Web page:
- Incentives for turf replacement,
- Incentives for the installation of water efficient technologies (e.g., appliances, fixtures, or pumps),
- Nudges and information treatments,
- Pricing strategies, and
- Mandatory watering restrictions.
In the agriculture sector, demand-side management strategies can also be used to encourage the cultivation of crops in a way that minimizes their water footprint, or investment to help the soil retain water better.
In practice, the wider implementation of water demand management is not without challenges. Despite growing recognition of the need for demand management, water managers generally avoid relying on it in practice because it intersects with social and political issues.
Aggressively pursuing conservation without customer buy-in may be met with social pressure and have political consequences. For example, commercial customers may oppose conservation as it may be perceived as being at odds with economic growth and development. Residential customers may perceive water-usage restrictions as a threat to lifestyles. Even water utilities face disincentives: less water sold means less revenue. It’s therefore no surprise that it’s often the preferred strategy to delay using demand-side management strategies in the hopes of rain to avoid potential public-relations problems, even though taking action earlier may lead to better results in the long run.
In large part, this explains why addressing drought resilience through infrastructure development (i.e., securing the necessary funding and permitting and then implementing) is typically more politically expedient than addressing governance or societal elements of water usage. Building infrastructure is a visible political act through which the state can show its constituents that it is taking action to solve the problem without asking for anyone to make short-term sacrifices.
Droughts are a Critical Moment for Policy Action
Most people don’t think of water scarcity as an issue until they’re faced with the stark reality of potentially losing water services. As ‘day zero’ doomsday scenarios loom large, emergency restrictions and extreme rationing measures are put into place to avoid disaster. Once the rain falls and the danger passes, water scarcity becomes a problem of the past… until the next drought comes along: a phenomenon known as the hydro-illogical cycle.
The major challenge for policy action is amassing the necessary political will to take action. In the water sector, these moments are rare and fleeting. As noted earlier, droughts can be catalysts for action. As a result of the current drought in Morocco, for instance, the government has announced plans for the construction of over 100 new hill dams and several desalination plants across the kingdom, and has mobilized funds for the upgrading of infrastructure to decrease technical losses. At best, demand management received only token recognition.
To my knowledge, the state of California is the only government in the world to have made a good faith effort to prioritize demand management in its water management policies. Ever since the height of one of the worst droughts faced by the state in the twenty-first century in 2015, California has been adopting a series of policies aimed at “making water conservation a way of life” in a way that highlights demand management and engages end-users to get buy-in from relevant stakeholders. I’m reluctant to point to any particular policy because solutions to water management are inherently local. However, the most important lesson from California in my opinion is that data can be leveraged to improve decision-making; state efforts have invested in data collection and research to understand how water is used and are deliberately using them to inform state policies for water conservation. California is a particularly good case study because of its municipal diversity (from large cities to small towns), its climatological diversity, and its economic diversity; it is a major business and agricultural economy that is chronically afflicted by water scarcity. Though far from perfect and a work in progress, California’s commitment to conservation is an example to which countries struggling with water scarcity should pay close attention and from which they should learn.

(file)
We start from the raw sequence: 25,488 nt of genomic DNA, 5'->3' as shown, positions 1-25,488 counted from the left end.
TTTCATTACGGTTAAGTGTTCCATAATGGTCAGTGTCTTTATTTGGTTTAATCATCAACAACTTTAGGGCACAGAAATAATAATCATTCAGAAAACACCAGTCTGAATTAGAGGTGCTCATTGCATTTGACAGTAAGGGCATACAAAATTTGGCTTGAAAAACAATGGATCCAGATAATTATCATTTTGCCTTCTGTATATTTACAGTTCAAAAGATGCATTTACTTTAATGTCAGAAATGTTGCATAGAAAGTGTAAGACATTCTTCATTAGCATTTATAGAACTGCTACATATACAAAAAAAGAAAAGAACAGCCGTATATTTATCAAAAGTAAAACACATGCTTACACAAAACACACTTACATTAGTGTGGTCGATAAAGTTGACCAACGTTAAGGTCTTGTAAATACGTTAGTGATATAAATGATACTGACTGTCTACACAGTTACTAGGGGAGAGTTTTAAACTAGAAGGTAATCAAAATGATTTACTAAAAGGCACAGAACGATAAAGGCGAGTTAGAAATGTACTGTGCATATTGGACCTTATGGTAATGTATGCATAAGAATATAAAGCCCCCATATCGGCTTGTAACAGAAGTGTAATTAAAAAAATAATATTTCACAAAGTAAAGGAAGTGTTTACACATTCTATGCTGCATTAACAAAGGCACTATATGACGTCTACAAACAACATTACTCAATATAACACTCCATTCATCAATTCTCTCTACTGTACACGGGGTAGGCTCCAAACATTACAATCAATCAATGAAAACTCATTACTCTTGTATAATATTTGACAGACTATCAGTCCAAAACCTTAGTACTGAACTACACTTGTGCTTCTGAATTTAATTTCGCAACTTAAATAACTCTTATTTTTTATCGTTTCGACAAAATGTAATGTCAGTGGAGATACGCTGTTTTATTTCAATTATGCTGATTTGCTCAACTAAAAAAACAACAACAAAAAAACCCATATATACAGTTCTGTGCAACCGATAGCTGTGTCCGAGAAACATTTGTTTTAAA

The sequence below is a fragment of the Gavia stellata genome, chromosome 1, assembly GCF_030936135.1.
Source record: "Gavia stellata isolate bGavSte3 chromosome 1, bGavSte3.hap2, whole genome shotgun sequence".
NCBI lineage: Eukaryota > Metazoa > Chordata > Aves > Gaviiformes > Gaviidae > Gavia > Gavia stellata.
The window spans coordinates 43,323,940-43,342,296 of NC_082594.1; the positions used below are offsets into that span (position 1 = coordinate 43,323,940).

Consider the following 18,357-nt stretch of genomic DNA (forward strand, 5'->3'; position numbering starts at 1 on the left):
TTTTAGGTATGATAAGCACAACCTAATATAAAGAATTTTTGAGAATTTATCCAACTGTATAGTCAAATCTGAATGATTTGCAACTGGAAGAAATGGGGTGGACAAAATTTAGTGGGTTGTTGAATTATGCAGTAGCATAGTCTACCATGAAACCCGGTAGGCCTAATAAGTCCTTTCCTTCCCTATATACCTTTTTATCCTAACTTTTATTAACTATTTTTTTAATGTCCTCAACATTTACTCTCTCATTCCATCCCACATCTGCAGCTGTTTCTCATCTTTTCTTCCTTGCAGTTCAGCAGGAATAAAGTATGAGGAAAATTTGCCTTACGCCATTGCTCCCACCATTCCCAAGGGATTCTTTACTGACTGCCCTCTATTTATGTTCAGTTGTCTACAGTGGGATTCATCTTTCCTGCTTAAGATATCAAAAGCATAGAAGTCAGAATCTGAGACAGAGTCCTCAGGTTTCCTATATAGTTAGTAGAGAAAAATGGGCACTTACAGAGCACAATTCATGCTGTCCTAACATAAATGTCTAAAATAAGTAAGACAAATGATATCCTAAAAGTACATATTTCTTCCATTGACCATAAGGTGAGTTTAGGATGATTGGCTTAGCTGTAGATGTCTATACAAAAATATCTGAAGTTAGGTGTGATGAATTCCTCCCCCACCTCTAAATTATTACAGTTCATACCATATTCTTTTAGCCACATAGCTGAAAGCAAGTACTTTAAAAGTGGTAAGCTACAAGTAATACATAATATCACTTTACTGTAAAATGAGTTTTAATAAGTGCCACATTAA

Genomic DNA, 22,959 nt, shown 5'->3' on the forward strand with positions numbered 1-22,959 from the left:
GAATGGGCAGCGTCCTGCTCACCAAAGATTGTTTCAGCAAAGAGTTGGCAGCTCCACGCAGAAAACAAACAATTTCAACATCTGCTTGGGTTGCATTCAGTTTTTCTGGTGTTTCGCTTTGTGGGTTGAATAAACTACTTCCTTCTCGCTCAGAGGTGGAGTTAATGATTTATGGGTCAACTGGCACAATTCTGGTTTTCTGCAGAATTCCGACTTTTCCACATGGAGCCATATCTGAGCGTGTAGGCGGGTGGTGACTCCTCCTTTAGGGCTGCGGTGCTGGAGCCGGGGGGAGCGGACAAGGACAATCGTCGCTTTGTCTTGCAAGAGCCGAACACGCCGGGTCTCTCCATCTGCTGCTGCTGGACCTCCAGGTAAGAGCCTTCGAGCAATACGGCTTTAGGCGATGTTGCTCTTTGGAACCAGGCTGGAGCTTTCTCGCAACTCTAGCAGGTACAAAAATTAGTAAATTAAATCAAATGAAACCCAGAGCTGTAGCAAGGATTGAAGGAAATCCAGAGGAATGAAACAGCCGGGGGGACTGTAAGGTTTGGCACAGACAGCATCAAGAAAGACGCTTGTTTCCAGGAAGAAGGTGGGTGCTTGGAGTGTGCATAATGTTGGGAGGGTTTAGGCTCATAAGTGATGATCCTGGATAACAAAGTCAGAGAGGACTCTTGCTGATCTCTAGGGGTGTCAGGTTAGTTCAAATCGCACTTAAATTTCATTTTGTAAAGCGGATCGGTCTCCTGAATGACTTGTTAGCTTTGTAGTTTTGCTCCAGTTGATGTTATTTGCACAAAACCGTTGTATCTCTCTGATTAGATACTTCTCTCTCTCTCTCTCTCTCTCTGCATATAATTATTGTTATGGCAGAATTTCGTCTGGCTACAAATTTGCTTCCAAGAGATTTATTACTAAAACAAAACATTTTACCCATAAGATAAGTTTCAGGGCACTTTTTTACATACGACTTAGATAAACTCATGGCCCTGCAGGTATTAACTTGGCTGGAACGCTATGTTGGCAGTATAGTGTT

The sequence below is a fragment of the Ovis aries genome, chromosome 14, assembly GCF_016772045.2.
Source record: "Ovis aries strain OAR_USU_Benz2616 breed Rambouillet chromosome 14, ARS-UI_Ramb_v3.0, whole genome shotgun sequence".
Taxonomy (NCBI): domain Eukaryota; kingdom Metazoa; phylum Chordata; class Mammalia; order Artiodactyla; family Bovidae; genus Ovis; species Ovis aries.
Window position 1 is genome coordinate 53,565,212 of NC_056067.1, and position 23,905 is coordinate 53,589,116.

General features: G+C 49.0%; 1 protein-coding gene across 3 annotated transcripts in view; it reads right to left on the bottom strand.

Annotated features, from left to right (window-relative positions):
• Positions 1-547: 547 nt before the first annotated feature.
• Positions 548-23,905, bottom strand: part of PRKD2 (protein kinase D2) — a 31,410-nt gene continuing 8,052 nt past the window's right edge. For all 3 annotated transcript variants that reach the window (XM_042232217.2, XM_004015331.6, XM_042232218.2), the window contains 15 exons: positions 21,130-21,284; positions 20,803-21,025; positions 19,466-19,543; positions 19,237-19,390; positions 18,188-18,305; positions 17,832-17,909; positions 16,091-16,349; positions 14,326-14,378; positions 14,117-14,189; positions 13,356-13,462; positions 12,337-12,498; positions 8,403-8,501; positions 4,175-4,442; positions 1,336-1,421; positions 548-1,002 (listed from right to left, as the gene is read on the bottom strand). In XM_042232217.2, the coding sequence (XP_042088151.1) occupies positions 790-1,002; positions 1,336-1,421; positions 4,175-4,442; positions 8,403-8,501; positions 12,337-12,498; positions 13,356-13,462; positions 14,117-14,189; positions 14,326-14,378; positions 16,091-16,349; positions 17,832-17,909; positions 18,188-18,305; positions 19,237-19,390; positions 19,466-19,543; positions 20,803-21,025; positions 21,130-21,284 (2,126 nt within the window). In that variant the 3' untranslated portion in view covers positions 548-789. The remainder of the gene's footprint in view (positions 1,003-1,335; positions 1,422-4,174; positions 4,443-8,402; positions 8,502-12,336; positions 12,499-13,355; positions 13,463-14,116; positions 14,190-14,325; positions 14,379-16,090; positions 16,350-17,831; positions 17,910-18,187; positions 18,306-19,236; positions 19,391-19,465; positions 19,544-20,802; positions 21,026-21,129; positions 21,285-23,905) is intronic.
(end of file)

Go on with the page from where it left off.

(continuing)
Demand management is not a silver bullet for water crises, but it is an important tool that needs to be seriously considered alongside, and sometimes instead of, supply-side policies. To invest wisely in the future of our water resources, we must consider both sides of the water resources management equation: supply AND demand. Prioritizing demand management is not only important for reducing the misuse of water resources, but also because it would represent a much-needed paradigm shift. It would represent an explicit acknowledgement that new climate “normals” are anything but normal. Failing to do so will keep us trapped in the perpetual search for ever scarcer water resources in an effort to slake an unquenchable thirst. As water scarcity and droughts increase in frequency, intensity, and duration, it’s time to seize the moment and follow California’s lead in trying to break the hydro-illogical cycle.
The author of this blog post, Dr. Ahmed Rachid El-Khattabi, is an ORISE Postdoctoral Research Fellow at the U.S. Environmental Protection Agency. He is an alumnus of the 2018 Atlantic Dialogues Emerging Leaders program.